C&E: What is the most effective social media strategy for a campaign? Phillips: Social media is a tool for political campaigns and like any tool; the key is understanding how to use it.
Phillips: Social media is a tool for political campaigns and like any tool; the key is understanding how to use it. Just like we shouldn’t use a screw driver to drive in a nail, political campaigns have to know exactly how to use a social media tool before it becomes valuable.
If you spend a lot of your time tweeting, but you only have 200 followers on Twitter, you could probably find a better use of your time reaching voters. However, today there’s the expectation that you’re on Facebook, because so many voters are. Nearly a third of the country uses Facebook, so it’s a natural place for your followers to be.
Political campaigns want to first and foremost persuade voters, so they are using online ads, ads within web sites and blogs and search engine ads to ensure that they get their names in front of voters where they are spending more and more of their time – online. Toward the end of a political campaign, you’ll still see a lot of direct mail and phone calls – along with television and radio ads. Those tried and true methods are still the bedrock of voter contact.
C&E: Is there such a thing as too much social media exposure?
Phillips: It’s not so much too much exposure as it is getting the right kind of exposure. A lot of political campaigns dream of going viral, coming up with the ad that takes off and becomes the national sensation. In almost every case, though, Americans are laughing at and not with the subjects of viral videos.
Phil Davison was running for a local office and gave one of the most memorable speeches ever, but mostly because it was a major meltdown. The video went viral – 1.6 million YouTube views. So I wouldn’t say the concern was too much as much as it is too quickly. Twitter is instant, and in hindsight you might want a vetting process. If you were to issue a press release, the idea would have to pass muster and then the wording gives you some time to think about what you’re saying. Twitter is instant and in some cases could be instantly regrettable. On the other hand, it’s another tool to allow you to get your message out, especially to supporters.
C&E: What can a local, municipal level candidate with little in the way of funding do today to increase their social media presence in an effective way?
Phillips: This I think is the real key to the power of social media. It can be very, very cost effective. And if you’re talking about a race decided by just a few hundred votes, then organizing and fundraising using smart online tools makes a lot of sense and can complement the nuts and bolts of a campaign.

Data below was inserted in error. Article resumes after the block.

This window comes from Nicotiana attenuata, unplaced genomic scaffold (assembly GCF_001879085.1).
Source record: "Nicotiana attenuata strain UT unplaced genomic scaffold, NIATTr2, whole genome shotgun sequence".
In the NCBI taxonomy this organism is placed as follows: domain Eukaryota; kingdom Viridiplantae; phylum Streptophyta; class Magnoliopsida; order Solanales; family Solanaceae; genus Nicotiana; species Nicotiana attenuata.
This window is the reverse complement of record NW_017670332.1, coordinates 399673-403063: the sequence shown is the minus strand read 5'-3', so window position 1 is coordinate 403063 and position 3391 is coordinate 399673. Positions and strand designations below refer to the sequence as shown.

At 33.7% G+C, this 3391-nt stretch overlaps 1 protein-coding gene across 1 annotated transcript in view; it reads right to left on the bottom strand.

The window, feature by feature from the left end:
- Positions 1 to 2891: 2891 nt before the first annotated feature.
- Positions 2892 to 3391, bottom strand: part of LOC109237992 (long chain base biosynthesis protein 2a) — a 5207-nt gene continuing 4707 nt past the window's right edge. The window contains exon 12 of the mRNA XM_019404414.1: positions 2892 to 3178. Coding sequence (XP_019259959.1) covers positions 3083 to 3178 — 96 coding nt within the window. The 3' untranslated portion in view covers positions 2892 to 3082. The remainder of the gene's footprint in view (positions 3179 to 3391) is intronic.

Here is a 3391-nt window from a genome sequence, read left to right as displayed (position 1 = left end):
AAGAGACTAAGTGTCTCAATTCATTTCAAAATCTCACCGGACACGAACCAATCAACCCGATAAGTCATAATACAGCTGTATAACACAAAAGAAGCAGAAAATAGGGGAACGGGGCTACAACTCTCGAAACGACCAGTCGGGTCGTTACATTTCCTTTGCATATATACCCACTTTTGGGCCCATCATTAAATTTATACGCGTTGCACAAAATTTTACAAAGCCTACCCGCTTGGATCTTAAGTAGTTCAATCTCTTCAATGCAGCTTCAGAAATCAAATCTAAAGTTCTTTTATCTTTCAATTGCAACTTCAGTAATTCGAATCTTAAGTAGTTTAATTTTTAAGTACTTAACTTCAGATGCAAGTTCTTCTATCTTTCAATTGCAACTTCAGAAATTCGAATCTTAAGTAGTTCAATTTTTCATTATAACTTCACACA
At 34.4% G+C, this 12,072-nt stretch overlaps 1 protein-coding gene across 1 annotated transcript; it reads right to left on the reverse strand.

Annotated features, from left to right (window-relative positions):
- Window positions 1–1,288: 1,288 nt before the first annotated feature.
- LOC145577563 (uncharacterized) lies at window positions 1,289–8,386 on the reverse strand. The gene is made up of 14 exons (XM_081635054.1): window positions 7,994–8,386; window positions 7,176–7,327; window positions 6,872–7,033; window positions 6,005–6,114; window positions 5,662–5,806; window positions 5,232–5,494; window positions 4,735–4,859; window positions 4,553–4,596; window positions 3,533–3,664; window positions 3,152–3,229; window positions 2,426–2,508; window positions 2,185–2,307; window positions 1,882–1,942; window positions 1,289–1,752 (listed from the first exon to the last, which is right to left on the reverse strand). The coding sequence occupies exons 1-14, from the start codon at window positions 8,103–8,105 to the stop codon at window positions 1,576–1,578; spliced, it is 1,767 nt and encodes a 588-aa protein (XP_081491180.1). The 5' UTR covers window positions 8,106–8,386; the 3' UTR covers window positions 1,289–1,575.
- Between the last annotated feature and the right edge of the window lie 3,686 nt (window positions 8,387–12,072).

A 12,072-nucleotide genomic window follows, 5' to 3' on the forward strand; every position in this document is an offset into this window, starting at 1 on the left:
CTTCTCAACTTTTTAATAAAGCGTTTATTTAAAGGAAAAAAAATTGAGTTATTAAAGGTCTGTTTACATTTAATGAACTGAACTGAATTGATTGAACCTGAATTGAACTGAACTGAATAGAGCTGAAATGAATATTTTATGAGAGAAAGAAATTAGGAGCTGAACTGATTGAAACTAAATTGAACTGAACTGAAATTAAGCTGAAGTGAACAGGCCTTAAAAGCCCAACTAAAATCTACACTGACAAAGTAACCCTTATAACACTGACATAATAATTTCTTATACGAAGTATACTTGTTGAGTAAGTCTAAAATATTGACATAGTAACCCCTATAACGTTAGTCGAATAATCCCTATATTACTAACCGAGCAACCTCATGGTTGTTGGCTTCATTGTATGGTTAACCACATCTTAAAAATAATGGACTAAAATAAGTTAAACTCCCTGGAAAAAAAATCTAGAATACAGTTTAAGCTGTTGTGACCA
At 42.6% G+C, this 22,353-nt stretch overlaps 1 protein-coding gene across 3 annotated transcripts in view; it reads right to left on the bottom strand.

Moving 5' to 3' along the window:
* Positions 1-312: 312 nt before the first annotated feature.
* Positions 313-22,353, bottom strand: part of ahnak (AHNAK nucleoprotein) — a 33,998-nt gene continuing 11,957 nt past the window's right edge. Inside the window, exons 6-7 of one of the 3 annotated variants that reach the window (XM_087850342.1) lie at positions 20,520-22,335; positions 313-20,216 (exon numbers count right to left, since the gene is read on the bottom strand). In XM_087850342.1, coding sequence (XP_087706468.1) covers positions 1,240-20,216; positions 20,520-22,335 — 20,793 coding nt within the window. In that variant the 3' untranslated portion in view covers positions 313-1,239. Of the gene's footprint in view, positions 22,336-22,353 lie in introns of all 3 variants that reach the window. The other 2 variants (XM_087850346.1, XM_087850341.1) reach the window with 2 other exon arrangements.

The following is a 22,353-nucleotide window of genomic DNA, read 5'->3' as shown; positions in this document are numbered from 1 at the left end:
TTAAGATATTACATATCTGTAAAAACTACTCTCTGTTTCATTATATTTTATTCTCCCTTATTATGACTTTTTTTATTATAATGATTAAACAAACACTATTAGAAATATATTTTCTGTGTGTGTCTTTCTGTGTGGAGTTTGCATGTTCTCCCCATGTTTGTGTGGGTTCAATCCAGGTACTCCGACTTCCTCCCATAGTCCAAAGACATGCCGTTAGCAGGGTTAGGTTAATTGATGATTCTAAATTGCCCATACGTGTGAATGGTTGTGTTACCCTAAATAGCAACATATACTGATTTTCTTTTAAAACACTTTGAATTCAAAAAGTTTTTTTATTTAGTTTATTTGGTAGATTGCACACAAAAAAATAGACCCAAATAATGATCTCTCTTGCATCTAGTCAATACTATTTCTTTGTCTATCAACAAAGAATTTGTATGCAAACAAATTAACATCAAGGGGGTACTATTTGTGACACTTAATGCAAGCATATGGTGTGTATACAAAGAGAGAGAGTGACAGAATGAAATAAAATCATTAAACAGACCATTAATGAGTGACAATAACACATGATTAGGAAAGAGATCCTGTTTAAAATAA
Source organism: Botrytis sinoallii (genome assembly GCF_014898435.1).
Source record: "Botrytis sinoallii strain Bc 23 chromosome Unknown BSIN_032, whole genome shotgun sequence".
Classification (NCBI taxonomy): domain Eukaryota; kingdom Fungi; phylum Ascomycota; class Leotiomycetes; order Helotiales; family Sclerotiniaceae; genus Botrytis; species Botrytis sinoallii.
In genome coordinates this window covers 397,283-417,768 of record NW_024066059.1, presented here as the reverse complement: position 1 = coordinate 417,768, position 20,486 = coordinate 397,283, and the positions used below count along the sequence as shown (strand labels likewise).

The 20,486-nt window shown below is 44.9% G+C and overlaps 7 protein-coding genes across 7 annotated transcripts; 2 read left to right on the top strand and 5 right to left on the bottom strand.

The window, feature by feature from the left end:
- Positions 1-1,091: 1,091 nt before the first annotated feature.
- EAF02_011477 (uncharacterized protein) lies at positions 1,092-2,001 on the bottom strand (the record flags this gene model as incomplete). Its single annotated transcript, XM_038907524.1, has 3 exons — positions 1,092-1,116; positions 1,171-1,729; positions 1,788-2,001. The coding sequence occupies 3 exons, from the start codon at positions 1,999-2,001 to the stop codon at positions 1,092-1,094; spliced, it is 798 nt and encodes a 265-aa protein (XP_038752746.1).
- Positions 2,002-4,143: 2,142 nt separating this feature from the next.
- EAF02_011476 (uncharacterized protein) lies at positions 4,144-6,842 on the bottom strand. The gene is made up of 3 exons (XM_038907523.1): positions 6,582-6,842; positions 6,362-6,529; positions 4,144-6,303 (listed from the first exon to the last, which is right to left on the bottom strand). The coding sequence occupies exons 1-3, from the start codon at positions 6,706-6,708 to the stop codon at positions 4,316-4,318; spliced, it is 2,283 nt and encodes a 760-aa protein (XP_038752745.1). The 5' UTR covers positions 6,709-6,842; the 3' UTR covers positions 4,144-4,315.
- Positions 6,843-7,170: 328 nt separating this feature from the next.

At the local level, supporters are engaged online and will be anticipating candidates who are active in social media. But if they aren’t going to be running television ads, then you might see them gain a bit of traction on social media. The problem of course if that too few people pay attention to these races, so while much of America is spending time checking the virtual status of their friends and family, the local candidate still needs to become known. I’d recommend handshakes and pressing the flesh well ahead of pressing to publish in a new media forum. And if they have just a little money for ads, I’d consider investing in online ads. Radio and television can be expensive, so they’re likely to get a lot of bang for their buck but looking at online ads.
A campaign’s strength online doesn’t necessarily tell us how well that campaign is doing over all: in California: Carly Fiorina has 304,000 Twitter followers compared to Barbara Boxer’s 23,000 followers. But the race is trending toward Boxer.
In Florida, Marco Rubio has more Twitter followers than Charlie Crist (the Independent) and Kendrick Meek (the Democrat) combined. (16,835 to roughly 12,600). He has also received about three times as many Facebook likes as his opponents combined.
Sooner or later, anything trendy makes its way to the world of politics. This year, it's been the advent of the microblog. Hundreds of politicians have flocked to the microblogging services like Facebook and Twitter over the past few months, heralding its ability to help them keep in touch with folks back home. California Gov. Arnold Schwarzenegger even dropped by Twitter's headquarters last month to praise it for the services the site offers politicians to communicate with constituents. But for every pol that's mastered the art of the status update, others (including Schwarzenegger) have watched it backfire, earning them far more unflattering press than they bargained for. David Graham wrote a feature in Newsweek called “Gaffe by Tweet: Top 10 Social-Media Slip-Ups” we’ve seen from politicos this year—at least so far. It is worth a read.
John Aristotle Phillips serves as Chairman of the Board of Aristotle International, the campaign technology firm. Mr. Phillips is a member of, and has addressed the membership of the International Association of Political Consultants, the European Association of Political Consultants and the American Association of Political Consultants. Additionally, he has chaired or served on panels for Campaigns and Elections Magazine, and numerous campaign boot camps for the Republican and Democratic National Committees. Mr. Phillips graduated from Princeton University in 1978 with a Bachelors of Science Degree in Aerospace Engineering. While at Princeton, Mr. Phillips received international recognition for his design, from publicly available documents, of an atomic bomb. He is the co-author of Mushroom: the Story of the A-Bomb Kid, which was sold to a television network for a made-for-television movie. He resides in San Francisco.
Noah Rothman is the online editor at C&E. Email him at email@example.com